The New Order - Matthias Kiss
Artist, master craftsman, scenographer, decorator, painter, sculptor, boxer... In a French culture where being several things at once can earn you the title of Jack-of-all-trades, master of none, the gregarious Mathias Kiss is learning to be proud of his many designations, and his restless nature never shies away from novel opportunities. Just this past month, he danced for a video for the Parisian Vogue, presented his scenography for Hermès shoes at Paris Fashion Week and his golden floor was the object of an art exhibition at the gallery Gutharc.
I meet him in his headquarters, the cool Marais quarter of Paris. We sit in the café opposite his studio, le Café de la Poste, a low-key, quietly elegant spot he actually designed himself, like many others in the city.
Kiss was a craftsman for fifteen years, starting at the tender age of 14 after being kicked out from school. “I was taken to a reinsertion center for difficult youths. I wasn’t good at maths, so I couldn’t be an electrician. The class for builders was full, so I was given a spot as a painter-glazier”. A few years later, this apprenticeship would lead him to join the legendary “Compagnons du devoir”, a travelling labour brotherhood and community of practice with whom he restored august historical decor, such as the Opéra Garnier. One of his fondest memories at the companionship involved playing hide-and-seek and sponge fights at the age of 17 in the Musée du Louvres, before falling asleep on the scaffolding. However, the fun memories were rare, as Kiss reveals the strenuous and isolating nature of the companionship consumed his youth. He remembers how it prevented him from knowing any boys or girls his age or what films and music were cool at the time. He assures me he is younger now in his forties than as a teenager.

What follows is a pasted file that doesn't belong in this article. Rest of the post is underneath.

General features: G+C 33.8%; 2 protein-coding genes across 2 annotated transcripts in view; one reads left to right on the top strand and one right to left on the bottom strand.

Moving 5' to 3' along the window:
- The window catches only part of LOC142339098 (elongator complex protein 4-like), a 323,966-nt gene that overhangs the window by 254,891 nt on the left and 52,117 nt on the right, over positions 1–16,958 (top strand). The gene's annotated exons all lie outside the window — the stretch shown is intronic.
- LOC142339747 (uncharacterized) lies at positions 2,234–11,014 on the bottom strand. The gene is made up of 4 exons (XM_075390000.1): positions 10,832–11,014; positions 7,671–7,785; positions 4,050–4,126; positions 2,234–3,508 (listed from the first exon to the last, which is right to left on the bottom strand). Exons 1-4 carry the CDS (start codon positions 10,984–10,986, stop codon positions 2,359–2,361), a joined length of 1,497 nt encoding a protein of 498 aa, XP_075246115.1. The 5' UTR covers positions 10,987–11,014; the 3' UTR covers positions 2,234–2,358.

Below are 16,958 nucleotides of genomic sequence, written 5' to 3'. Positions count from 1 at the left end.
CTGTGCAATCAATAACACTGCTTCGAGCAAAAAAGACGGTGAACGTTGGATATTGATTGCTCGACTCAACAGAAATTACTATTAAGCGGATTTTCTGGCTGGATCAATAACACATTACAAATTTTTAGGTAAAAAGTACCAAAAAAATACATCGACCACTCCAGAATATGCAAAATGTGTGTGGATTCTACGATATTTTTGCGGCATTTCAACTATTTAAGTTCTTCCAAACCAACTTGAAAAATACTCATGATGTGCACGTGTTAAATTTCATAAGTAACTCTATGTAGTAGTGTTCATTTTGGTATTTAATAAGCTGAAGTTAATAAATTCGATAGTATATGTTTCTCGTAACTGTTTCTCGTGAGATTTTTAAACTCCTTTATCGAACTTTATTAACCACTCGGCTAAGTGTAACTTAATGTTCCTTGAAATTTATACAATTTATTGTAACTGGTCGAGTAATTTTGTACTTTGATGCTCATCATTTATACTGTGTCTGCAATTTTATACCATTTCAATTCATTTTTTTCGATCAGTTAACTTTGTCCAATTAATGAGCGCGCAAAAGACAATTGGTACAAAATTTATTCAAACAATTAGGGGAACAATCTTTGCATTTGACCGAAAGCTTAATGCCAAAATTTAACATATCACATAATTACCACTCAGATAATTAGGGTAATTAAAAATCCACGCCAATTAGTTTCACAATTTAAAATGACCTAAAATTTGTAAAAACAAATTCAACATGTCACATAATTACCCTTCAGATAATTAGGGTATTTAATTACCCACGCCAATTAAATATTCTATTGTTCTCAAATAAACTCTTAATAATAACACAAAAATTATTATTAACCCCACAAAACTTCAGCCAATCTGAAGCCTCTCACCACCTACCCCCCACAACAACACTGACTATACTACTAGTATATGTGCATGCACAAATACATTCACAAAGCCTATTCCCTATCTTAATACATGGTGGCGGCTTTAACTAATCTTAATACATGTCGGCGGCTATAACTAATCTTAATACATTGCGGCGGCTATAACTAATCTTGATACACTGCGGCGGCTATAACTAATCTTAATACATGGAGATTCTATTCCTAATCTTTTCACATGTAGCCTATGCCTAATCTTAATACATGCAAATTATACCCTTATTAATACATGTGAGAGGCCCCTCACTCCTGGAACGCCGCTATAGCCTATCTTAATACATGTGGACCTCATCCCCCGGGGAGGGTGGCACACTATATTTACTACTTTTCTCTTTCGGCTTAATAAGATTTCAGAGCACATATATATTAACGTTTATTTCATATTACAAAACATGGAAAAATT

Although Mathias is undeniably indebted to the Compagnons for his technical skills, he admits being an artist and a craftsman are mutually exclusive. “As a craftsman you learn to always say “we”, “us”. My first jobs involved painting fake skies in historical buildings, and people often assume it is creative when it is actually the complete opposite. The group must prevail, like in the army or the clergy. You might have a good idea but no one gives a crap, you have to do it like they did it in 1800. That is the negation of creativity. It took me ten years to start saying “I”, “me”. It was the hardest thing.”.
After paying beers to craftsmen he knew so they’d teach him gilding, plastering and other fastidious skills, he could finally get rid of technique. At the turn of the century, he realised craftsmanship meant less and less to him, and Kiss started making the unlikely transition to artist. Freeing himself first meant making his first artwork, a random experiment: his famous Miroir froissé or crumpled mirror. With hindsight, the work appears as a clear revolt against the rigid teachings of the brotherhood. “We relied so heavily on the compass and the set square. I broke the codes completely and made zero right angles in this work; I even named the exhibition “Sans 90° ” (“Without 90°”). I wanted to destroy my fellow craftsmen, all the while knowing I owed them everything. I had to learn to unlearn.” His work seems to have come full circle as in his studio, he shows me a mirror circled by right angles, making peace with his characteristic past as a compagnon.
Since his first Miroir froissé, he has been shown in many galleries and even exhibited his “Golden Snake” in the prestigious Palais de Tokyo earlier this year. In 2002, he founded the Attitalou agency with Olivier Piel for their private commissions and collaborations with other artists. Being a craftsman used to be his biggest embarrassment. “The term painter-glazier suggests your janitor’s son can do it. How can you flirt with girls when you are ashamed of your job and covered in paint!” jokes Kiss, but it seems he turned his former profession into his biggest asset. Few artists can pride themselves on the fact they never need to outsource their most delicate work.